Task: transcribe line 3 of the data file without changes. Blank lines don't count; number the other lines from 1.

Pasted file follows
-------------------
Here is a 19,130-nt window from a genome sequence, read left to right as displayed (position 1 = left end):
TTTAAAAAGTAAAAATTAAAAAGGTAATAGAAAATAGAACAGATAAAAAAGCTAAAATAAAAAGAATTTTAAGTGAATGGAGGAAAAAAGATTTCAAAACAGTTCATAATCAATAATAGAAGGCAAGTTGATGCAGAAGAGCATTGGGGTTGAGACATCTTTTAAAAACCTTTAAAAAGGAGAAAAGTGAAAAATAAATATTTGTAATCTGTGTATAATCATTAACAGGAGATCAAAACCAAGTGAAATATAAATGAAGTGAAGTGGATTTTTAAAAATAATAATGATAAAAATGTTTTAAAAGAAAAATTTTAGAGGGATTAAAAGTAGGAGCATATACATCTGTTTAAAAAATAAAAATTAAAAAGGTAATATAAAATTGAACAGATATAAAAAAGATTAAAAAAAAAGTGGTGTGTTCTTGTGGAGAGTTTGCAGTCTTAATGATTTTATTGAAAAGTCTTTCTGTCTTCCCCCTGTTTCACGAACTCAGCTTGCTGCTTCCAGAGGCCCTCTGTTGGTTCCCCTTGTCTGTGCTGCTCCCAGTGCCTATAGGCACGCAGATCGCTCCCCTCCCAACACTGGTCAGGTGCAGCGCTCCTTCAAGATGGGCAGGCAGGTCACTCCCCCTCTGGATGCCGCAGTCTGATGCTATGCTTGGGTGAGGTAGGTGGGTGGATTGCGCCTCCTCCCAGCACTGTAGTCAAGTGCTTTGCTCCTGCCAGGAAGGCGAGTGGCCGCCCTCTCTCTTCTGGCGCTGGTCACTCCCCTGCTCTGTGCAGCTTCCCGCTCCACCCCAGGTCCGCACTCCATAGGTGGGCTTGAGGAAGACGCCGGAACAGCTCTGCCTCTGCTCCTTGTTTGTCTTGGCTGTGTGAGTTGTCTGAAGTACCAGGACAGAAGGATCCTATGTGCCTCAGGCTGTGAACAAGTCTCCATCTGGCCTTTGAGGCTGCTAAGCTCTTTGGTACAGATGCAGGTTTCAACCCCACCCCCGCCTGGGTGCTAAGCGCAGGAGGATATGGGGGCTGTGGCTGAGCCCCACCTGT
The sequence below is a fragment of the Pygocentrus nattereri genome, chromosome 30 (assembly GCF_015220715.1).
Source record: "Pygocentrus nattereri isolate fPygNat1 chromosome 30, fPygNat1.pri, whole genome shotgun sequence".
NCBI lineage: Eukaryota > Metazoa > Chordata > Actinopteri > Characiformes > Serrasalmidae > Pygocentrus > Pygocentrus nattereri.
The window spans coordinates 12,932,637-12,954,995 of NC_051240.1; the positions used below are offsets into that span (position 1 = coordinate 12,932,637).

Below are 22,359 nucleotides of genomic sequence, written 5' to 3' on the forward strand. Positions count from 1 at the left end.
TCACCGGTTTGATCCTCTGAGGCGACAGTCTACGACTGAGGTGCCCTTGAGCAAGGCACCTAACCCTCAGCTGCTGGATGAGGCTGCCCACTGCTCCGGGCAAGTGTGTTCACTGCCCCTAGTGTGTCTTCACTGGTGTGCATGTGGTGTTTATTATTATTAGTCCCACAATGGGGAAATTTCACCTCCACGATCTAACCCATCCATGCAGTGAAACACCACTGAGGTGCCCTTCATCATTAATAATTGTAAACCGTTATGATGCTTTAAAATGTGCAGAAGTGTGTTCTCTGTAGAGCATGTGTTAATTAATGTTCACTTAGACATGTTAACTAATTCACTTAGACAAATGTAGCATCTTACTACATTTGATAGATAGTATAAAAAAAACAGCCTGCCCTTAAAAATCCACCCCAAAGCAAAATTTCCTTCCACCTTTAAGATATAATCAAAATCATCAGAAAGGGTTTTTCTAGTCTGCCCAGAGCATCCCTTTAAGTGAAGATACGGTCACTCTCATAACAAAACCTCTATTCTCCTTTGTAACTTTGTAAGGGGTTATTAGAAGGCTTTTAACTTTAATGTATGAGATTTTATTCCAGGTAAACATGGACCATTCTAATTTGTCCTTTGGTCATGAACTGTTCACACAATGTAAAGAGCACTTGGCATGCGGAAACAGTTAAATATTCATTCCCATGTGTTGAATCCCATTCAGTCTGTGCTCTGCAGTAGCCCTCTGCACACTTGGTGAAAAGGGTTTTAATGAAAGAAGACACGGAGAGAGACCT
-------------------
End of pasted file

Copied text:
The sequence below is a fragment of the Pygocentrus nattereri genome, chromosome 30 (assembly GCF_015220715.1).